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Reed Hastings' story about the founding of Netflix has changed several times

  • CEO Reed Hastings originally said he got the idea for Netflix after having to pay $40 in late fees for returning a movie late.
  • The story has been discredited by the company's co-founder, Marc Randolph. Instead, he claims the two wanted to create "the Amazon.com of something," and settled on DVDs.
  • Hastings recently said Netflix was inspired by a math problem about bandwidth that involved solving for volume as well as distance traveled.
Reed Hastings, CEO of Netflix
Mark Neuling | CNBC | NBCU Photo Bank | Getty Images
Reed Hastings, CEO of Netflix

Fifteen years ago today, Netflix went public. But how the co-founders came up with the idea for the revolutionary entertainment service is still unclear.

Originally, CEO Reed Hastings told several outlets said he got the idea for Netflix after Blockbuster charged him a $40 late fee for "Apollo 13." But co-founder Marc Randolph, who left the company in 2002, said the tale was a "convenient fiction" to explain why the company was better than its competitors, according to CNET.

Instead, Randolph claims the company was started when he and Hastings decided they wanted to create "the Amazon.com of something" in 1997, The Washington Post reported. They decided on shipping DVDs because customers were willing to buy them online and they were strong enough to mail. Since they couldn't get a DVD — which was new technology at the time — they mailed a CD a few blocks to see how it would hold up. When it arrived in one piece, they decided to start Netflix.

Hastings' story has changed a few times. Earlier this year at the Mobile World Congress in Barcelona, Spain, Spain, he said the idea stemmed from a math problem about the bandwidth of a station wagon carrying tapes. To solve the problem, a person would have to figure out how many tapes could fit inside the vehicle, how much data the tapes could hold and how quickly the car could get to a given destination.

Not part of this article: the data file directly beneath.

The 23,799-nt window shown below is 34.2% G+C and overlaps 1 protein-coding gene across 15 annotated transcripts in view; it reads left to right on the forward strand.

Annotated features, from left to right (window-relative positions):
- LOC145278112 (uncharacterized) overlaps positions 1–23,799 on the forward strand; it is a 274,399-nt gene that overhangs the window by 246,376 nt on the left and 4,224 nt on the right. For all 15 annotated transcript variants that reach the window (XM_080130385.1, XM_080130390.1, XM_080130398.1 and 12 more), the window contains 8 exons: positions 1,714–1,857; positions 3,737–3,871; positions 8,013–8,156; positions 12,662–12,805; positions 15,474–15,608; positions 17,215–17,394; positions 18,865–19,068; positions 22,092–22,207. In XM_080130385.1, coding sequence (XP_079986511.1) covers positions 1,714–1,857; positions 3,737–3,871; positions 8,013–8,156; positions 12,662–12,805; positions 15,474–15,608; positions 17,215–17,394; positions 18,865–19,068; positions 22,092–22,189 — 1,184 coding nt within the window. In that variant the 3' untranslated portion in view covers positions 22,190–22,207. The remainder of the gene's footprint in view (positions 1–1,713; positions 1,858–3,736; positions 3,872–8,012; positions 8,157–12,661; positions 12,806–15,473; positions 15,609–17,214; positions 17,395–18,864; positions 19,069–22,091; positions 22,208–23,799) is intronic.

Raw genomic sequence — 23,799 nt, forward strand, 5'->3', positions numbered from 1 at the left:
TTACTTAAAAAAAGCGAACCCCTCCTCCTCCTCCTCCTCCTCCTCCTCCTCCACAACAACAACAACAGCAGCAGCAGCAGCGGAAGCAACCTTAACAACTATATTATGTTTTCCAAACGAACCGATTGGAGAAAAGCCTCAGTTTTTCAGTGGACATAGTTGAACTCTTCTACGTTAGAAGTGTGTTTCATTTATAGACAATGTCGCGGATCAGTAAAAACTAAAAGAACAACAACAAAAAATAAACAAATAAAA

It led Hastings to think about how much data a DVD could hold and how quickly you could disseminate that information through the mail, he said. Eventually, he thought the internet would make it possible to deliver things even faster.

Hastings had always been vocal about his belief in streaming video. In an as-told-to piece for Inc. in 2005, Hastings said the company was preparing itself for an internet-based future, although he also said he thought Netflix had at least a decade left of dominating DVDs. The company introduced streaming content in 2007, just two years after the article was published.

"Movies over the internet are coming, and at some point it will become big business," he told Inc. at the time. "We started investing 1 percent to 2 percent of revenue every year in downloading, and I think it's tremendously exciting because it will fundamentally lower our mailing costs. We want to be ready when video-on-demand happens. That's why the company is called Netflix, not DVD-by-Mail."

And in that same Inc. article, Hastings admits there was no flashy origin story.

"Netflix was originally a single rental service, but the subscription model was one of a few ideas we had — so there was no Aha! moment," he said.